Quality Assurance Standards for Microcredentials - from Microcredentials Partnership of States (MPOS)

Last Updated: 05/19/2024

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In 2022, digiLEARN convened partners from Wyoming, South Carolina, Arkansas, and North Carolina to form the Microcredentials Partnership of States (MPOS). MPOS is a collaborative multistate initiative to identify opportunities and address challenges related to K-12 educator microcredentialing across states, and to develop policy recommendations to support consistency in implementation.

The MPOS released Quality Assurance Standards for Microcredentials in late 2022—a resource for educators, school districts, and state leaders to use as they incorporate microcredentials into systems of professional learning and licensure. The Quality Assurance Standards for MicroCredentials are in a pilot process for validation. School districts and states are encouraged to use the tools within the report and assist DigiLEARN with its validation process.

The Quality Assurance Standards provide criteria by which earners, developers, assessors, issuers, and recognizers can gauge the quality of a given microcredential, establishing universal quality, portability, and value to educators across the nation. Developed by experts and practitioners within the partnership, the Quality Assurance Standards include key quality indicators accompanied by a brief description of the standard. They also note responsible roles within the micro-credentialing process where applicable.

Recognizing the opportunity microcredentials represent for professional learning across roles, the term “educator” within the standards refers to all educator groups within K-12 education including pre- and in-service teachers, paraprofessionals, instructional support staff, operational support staff, and school/district leaders.

The MPOS Standards:

  • The microcredential measures a discrete skill or capability that corresponds with the defined competency.
  • The microcredential reflects a skill or competency that is supported by high quality, peer-reviewed research and best practice.
  • Microcredential content and evaluation criteria are co-developed by content experts and representatives from the intended audience. Development is informed by third-party research and includes peer review to ensure high quality outcomes for earners and the students they serve.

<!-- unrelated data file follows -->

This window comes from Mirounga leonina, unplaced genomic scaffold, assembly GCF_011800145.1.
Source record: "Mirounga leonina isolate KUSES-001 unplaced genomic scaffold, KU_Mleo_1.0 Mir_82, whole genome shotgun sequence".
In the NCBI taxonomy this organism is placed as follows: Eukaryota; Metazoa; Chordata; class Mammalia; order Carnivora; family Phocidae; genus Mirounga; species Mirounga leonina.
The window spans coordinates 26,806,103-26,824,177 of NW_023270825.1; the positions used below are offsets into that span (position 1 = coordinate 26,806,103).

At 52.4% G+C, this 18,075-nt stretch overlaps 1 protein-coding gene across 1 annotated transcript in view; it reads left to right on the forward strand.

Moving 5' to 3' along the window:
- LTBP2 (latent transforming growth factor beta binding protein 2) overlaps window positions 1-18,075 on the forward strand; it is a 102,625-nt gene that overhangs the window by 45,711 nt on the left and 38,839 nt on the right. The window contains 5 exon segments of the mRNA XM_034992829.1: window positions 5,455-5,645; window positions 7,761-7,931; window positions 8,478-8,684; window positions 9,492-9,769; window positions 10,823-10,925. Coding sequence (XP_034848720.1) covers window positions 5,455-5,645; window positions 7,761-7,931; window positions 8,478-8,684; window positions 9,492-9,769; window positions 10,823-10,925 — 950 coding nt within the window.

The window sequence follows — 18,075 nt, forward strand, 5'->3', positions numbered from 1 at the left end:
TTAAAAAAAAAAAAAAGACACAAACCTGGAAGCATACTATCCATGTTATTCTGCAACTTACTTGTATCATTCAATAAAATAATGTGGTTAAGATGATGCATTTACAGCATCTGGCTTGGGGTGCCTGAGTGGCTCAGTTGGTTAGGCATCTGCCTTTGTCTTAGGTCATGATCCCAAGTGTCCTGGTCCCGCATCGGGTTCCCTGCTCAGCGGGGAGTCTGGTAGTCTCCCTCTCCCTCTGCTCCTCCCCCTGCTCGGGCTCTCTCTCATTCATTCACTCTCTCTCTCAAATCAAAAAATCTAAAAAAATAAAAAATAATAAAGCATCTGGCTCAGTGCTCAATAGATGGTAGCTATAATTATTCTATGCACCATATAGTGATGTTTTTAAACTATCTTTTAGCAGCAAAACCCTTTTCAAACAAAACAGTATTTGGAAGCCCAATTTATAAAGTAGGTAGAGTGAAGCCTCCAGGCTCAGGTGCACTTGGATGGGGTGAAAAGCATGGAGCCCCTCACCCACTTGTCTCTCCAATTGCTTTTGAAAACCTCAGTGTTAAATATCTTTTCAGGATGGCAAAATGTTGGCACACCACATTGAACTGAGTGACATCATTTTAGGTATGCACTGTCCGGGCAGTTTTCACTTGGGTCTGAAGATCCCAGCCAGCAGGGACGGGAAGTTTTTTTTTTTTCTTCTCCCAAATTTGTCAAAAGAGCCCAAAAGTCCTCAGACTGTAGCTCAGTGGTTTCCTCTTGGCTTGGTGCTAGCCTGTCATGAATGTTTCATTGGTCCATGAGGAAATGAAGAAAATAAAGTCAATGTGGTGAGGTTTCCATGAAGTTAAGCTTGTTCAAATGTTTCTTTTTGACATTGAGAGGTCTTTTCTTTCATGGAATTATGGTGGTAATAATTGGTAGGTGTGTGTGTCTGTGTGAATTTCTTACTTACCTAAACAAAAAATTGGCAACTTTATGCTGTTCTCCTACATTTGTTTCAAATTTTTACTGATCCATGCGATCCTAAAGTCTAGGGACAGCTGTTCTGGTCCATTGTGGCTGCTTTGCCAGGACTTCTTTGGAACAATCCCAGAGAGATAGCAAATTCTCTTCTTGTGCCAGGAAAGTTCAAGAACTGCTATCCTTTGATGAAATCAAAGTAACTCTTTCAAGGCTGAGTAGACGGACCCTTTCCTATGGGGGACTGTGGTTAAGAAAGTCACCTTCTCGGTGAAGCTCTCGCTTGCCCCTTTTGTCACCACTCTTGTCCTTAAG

• Evaluation measures competency using established criteria that are specific to the competency being assessed, align with state or nationally recognized educator standards, clearly articulate the scope and format of the artifacts or evidence required, are authentic to the earner’s work processes and/or products, and are available to earners and recognizers upon request.
  • The microcredential requires the earner to provide substantive evidence from their practice to demonstrate proficiency in the desired skill or competency.
  • Developers and issuers label both individual and stacks of microcredentials in a way that plainly and accurately describes the related competencies and requirements so that earners can determine which microcredentials meet their professional needs, and recognizers have the necessary information to determine where an individual or stack of microcredentials fit into their broader system of professional learning.
  • Relevant, evidence-based, and publicly accessible resources, including exemplar submissions and opportunities for collaboration, are embedded to provide sufficient information, tools, and support for developing the competency.
  • Developers and assessors are provided with training appropriate to their role to establish inter-rater reliability and ensure consistency in content and approach. Earner orientation includes how individual microcredentials can improve their practice and addresses the process of submission and resubmission.
  • Submission and resubmission processes emphasize an earner’s continuous improvement and professional growth through reflection on professional practice and associated evidence. Feedback on submitted evidence is timely, targeted, and actionable.
  • All components of the microcredential are available to earners and recognizers upon request, including the description, learning resources, third-party independent research base, and evaluation criteria.
  • Recognition Issuers provide a digital record of completion that includes documentation of evidence submitted to fulfill evaluation criteria.
  • Data-driven processes are in place for periodic review of content and evaluation criteria of existing microcredentials based on emerging best practices and user feedback.
  • Developers and issuers use processes that reduce barriers (including, but not limited to, financial, geographic, and time-related barriers) and increase access to microcredentials and related supports to ensure all educators can engage equitably regardless of experience, identity, or location. Synchronous and asynchronous supports are made available on a flexible basis to support access, including opportunities for collaboration among earners.
  • Issuers maintain microcredentials on a digital platform that makes them readily accessible to earners and recognizers over time. This can include issuers providing earners with digital badges that provide the metadata required for recognizers to verify the skills and competencies demonstrated.


National partners/advisors: Research Triangle Institute (RTI International), New America, Learning Forward, Digital Promise, BloomBoard, the Learning Policy Institute, the National Education Association (NEA), and the National Board for Professional Teaching Standards.

Funders: Carnegie Corporation, NEA, Z. Smith Reynolds Foundation



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